The climate is becoming more hostile for civilian rescue operations. Italy and the EU have issued a code of conduct for NGOs, which partly hinders their sea rescue efforts. Italy has now even deployed naval vessels to Libyan waters. The goal is clear: The EU and its member states are working with Libya to prevent people from fleeing the North African country – an unacceptable assault on the life and dignity of those in urgent need of protection.

Doctors Without Borders and other organizations will be unable to uphold internationally recognized humanitarian principles and international law on sea rescue and refugee protection should Libyan authorities carry through with their announced plans. It is illegal to return people to unsafe areas. Doctors Without Borders rejects a system that attempts, at any price, to deny people protection and security.

Such a policy has disastrous consequences above all for those trying to escape the dire situation in Libya. If humanitarian rescue ships are pushed out of the Mediterranean, it means that fewer people will be saved from drowning. Those who do not drown will be caught and returned to Libya, where anarchy, arbitrary detention, torture and sexual abuse run rampant.

Isolation taking precedence over protection

Our assessment of EU policy on World Humanitarian Day is a bitter one. Despite all the solemn statements about humanitarian principles, we see a very different reality: Isolating Europe often comes before protecting people in need of refuge.

With the EU-Turkey deal, EU heads of state – with Chancellor Angela Merkel leading the way – created the blueprints for a Fortress Europe. A domino effect of closed borders ensued, meaning that even people in war zones, such as Syria, are unable get out. Hundreds of thousands of would-be refugees remain stranded there under wretched conditions in desert regions and makeshift camps. Their suffering has not lessened; it is only further removed from Europe’s borders – far from cameras and the public eye.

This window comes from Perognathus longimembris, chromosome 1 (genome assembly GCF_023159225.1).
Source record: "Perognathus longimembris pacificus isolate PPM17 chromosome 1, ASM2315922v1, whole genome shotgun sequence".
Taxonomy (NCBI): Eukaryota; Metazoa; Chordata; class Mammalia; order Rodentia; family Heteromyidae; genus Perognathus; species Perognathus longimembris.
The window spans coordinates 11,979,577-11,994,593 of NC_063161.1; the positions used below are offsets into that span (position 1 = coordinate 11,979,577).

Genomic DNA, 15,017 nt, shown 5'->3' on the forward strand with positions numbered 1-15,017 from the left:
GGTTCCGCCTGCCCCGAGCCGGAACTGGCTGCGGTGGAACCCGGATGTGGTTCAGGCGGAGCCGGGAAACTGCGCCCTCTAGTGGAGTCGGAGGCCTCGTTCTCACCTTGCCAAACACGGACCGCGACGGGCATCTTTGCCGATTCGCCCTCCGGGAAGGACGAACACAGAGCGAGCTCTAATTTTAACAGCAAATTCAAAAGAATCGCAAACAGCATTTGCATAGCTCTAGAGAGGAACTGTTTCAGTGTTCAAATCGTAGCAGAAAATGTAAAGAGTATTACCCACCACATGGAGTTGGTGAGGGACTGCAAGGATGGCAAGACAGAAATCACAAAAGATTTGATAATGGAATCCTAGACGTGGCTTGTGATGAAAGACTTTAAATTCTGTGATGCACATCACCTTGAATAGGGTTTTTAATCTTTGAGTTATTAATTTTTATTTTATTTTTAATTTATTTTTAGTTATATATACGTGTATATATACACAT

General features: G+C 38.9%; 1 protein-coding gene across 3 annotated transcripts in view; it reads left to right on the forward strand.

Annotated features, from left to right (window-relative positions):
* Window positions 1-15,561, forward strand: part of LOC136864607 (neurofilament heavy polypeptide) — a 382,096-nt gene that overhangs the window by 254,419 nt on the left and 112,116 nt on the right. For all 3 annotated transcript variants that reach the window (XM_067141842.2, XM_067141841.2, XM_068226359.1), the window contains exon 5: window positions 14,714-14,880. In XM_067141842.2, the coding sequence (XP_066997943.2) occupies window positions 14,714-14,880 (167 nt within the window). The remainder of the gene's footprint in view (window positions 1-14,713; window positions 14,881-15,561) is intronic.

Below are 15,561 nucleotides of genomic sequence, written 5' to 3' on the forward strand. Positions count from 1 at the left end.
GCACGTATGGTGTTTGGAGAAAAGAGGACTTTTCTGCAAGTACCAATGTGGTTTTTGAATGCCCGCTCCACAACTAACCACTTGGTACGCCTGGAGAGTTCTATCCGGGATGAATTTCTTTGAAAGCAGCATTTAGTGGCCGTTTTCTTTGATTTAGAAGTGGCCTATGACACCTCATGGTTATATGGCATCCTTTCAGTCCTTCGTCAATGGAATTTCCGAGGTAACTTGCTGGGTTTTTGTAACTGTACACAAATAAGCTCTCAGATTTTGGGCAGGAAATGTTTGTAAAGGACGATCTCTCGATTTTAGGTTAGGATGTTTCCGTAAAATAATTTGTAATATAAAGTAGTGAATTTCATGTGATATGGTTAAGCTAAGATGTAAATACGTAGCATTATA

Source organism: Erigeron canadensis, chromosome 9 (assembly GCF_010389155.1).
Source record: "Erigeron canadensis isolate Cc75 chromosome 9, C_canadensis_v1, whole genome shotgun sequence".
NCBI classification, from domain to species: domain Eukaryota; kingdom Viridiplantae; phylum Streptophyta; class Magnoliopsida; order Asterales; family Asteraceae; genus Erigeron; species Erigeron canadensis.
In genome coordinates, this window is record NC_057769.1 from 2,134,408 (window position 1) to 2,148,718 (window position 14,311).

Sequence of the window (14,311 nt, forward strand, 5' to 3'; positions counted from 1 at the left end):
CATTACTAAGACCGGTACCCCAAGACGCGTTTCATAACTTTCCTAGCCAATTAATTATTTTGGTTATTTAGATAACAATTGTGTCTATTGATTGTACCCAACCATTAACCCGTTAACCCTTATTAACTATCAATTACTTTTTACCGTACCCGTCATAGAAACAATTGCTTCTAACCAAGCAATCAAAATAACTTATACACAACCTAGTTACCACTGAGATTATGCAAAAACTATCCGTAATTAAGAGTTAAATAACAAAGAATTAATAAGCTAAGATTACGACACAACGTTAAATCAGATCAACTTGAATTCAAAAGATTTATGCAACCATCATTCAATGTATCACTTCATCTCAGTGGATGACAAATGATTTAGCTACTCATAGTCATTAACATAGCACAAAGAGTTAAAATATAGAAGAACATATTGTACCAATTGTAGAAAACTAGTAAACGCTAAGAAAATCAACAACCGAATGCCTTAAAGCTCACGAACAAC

Our refugee work in more than 40 countries clearly shows that there is an urgent need for safe and legal escape routes for those who require them. The EU is hardly helpful. Its border policy is shameful for a continent that knows all too well from its own experience how much people suffer from flight and expulsion.

http://www.dw.com/en/guest-opinion-humanitarian-helpers-in-danger-in-mediterranean/a-40159357

German Critic of Turkey’s Erdogan Arrested in Spain

August 19, 2017

BERLIN — German-Turkish author Dogan Akhanli was arrested in Spain on Saturday after Turkey issued an Interpol warrant for the writer, a critic of the government of President Recep Tayyip Erdogan, Der Spiegel magazine reported.

Image result for Dogan Akhanli, photos

DoganAkhanli

The arrest of the German national was part of a “targeted hunt against critics of the Turkish government living abroad in Europe,” Akhanli’s lawyer Ilias Uyar told the magazine.

Ties between Ankara and Berlin have been increasingly strained in the aftermath of last year’s failed coup in Turkey as Turkish authorities have sacked or suspended 150,000 people and detained more than 50,000, including other German nationals.

Spanish police arrested Akhanli on Saturday in the city of Granada, Der Spiegel reported. Any country can issue an Interpol “red notice”, but extradition by Spain would only follow if Ankara could convince Spanish courts it had a real case against him.

Akhanli, detained in the 1980s and 1990s in Turkey for opposition activities, including running a leftist newspaper, fled Turkey in 1991 and has lived and worked in the German city of Cologne since 1995.